Introduction: Bi-Sexuality (dvupolost’) in Weininger and Rozanov

My investigation begins in the period between 1906 and the years of the First World War, when the debate of the Sexual Question (polovoi vopros) in Russian society coincided and overlapped with increasingly prominent modernist trends in literature and the arts.ii The understanding of sexuality as both a crucial aspect of human existence and all-important field for exploration became a characteristically modern artistic and journalist phenomenon. Among the multiplicity of new voices that addressed sexual themes at the time, the most expressive and provocative one belonged to Vasilii Vasil’evich Rozanov (1856-1919). A widely read author, Rozanov articulated the modern preoccupation with sexuality in an idiosyncratic and strikingly lyrical literary manner. His contemplation of sexuality led Rozanov to critique the official Orthodox church (and Christianity as a whole), state institutions, as well as social and intellectual movements in Russia. The theme of sex also gave him material for building his peculiar, unsystematic metaphysics. Although leading figures of the Silver Age acknowledged their intellectual debt to Rozanov as a philosopher of sex, the mechanisms of his influence have not yet been studied in detail.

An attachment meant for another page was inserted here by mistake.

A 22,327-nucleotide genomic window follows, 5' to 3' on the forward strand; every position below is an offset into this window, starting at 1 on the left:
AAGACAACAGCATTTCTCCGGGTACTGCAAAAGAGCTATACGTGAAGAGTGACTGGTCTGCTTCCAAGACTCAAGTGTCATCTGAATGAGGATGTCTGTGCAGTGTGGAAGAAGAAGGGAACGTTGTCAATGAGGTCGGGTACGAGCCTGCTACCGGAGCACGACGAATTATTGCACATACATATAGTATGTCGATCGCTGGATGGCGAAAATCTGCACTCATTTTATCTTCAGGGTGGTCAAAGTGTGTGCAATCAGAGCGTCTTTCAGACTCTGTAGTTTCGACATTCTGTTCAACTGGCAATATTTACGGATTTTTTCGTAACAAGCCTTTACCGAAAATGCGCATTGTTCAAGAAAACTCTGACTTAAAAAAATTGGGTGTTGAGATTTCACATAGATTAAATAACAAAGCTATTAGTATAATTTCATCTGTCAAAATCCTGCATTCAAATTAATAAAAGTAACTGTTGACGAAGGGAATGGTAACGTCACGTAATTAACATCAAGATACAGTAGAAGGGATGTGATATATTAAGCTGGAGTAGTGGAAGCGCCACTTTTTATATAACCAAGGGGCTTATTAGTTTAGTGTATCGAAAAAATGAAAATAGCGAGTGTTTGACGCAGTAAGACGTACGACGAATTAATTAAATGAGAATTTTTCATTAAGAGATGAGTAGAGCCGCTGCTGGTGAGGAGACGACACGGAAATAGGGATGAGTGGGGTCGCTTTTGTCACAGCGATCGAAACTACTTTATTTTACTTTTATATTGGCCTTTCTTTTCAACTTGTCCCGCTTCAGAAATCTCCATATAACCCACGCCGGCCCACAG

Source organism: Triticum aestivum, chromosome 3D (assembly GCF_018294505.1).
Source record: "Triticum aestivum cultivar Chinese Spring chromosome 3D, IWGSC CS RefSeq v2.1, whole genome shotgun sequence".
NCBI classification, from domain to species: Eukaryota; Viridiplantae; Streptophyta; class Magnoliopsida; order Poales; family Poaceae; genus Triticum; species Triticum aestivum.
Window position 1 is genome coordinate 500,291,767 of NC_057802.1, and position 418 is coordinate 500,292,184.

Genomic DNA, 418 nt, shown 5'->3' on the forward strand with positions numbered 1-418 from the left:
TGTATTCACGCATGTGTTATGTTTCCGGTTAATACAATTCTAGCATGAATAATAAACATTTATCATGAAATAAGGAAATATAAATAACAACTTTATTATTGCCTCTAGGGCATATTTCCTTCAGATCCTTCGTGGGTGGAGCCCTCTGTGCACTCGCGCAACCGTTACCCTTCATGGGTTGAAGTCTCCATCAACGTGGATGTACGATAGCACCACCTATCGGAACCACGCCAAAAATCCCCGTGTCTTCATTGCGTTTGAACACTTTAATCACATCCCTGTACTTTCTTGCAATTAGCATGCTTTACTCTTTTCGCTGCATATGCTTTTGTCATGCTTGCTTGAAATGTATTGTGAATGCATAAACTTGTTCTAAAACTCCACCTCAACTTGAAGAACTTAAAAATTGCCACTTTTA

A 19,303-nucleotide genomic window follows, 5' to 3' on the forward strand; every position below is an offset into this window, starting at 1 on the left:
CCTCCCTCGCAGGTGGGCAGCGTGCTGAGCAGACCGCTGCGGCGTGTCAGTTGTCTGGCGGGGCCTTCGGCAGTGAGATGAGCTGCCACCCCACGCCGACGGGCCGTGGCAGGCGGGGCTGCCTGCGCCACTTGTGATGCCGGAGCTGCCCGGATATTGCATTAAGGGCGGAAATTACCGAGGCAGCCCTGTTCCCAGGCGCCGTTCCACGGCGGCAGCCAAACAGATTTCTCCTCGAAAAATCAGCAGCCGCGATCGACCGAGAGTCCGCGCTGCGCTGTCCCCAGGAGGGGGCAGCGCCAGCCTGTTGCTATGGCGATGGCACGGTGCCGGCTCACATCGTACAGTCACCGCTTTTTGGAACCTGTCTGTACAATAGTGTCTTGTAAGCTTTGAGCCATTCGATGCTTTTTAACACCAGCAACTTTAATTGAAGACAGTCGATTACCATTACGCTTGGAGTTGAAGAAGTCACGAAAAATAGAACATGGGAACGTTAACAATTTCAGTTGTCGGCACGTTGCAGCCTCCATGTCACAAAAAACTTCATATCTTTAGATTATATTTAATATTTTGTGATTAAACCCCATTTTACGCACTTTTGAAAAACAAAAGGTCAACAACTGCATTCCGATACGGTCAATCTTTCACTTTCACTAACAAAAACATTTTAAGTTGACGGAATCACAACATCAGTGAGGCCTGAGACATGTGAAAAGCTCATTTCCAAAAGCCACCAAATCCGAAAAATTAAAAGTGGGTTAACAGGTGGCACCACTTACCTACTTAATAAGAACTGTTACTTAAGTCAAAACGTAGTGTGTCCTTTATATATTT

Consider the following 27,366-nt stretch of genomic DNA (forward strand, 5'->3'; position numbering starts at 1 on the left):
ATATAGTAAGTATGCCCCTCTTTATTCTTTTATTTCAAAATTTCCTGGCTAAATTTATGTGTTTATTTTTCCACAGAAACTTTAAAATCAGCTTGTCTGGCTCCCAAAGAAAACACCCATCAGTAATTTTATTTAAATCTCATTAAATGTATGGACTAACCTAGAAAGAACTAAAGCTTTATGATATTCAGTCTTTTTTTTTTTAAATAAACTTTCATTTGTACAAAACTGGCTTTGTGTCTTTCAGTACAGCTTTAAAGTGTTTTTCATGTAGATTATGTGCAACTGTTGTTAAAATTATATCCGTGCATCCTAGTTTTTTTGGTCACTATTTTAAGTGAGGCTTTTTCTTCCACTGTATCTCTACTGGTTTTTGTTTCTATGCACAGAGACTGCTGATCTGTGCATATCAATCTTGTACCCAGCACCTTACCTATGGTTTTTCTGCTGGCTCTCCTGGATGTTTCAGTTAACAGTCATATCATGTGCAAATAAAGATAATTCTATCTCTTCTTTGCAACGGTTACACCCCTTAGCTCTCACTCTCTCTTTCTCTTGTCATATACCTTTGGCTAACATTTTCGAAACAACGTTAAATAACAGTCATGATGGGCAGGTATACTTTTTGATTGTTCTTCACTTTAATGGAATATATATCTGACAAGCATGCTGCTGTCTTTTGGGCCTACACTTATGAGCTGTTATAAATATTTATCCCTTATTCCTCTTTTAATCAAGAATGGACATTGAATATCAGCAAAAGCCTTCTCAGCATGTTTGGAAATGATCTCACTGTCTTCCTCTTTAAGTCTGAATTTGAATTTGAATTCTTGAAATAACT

In this essay, I will examine the ways in which one ideological motif developed and advocated by Rozanov (although not “invented” by him) generated consequential philosophical and theological responses from three major Russian thinkers who came from the Symbolist intellectual background - Pavel Florensky, Nikolai Berdiaev, and Sergei Bulgakov. The motif in question is Rozanov’s notion of universal bi-sexuality (dvupolost’), that is, the idea that every human being is a combination of masculine and feminine elements. With his trademark stylistic brilliance, Rozanov presented this concept in People of the Moonlight: Metaphysics of Christianity (Liudi lunnogo sveta: metafizika khristianstva, 1911, 2 ed. – 1913) and returned to it in many subsequent works.nd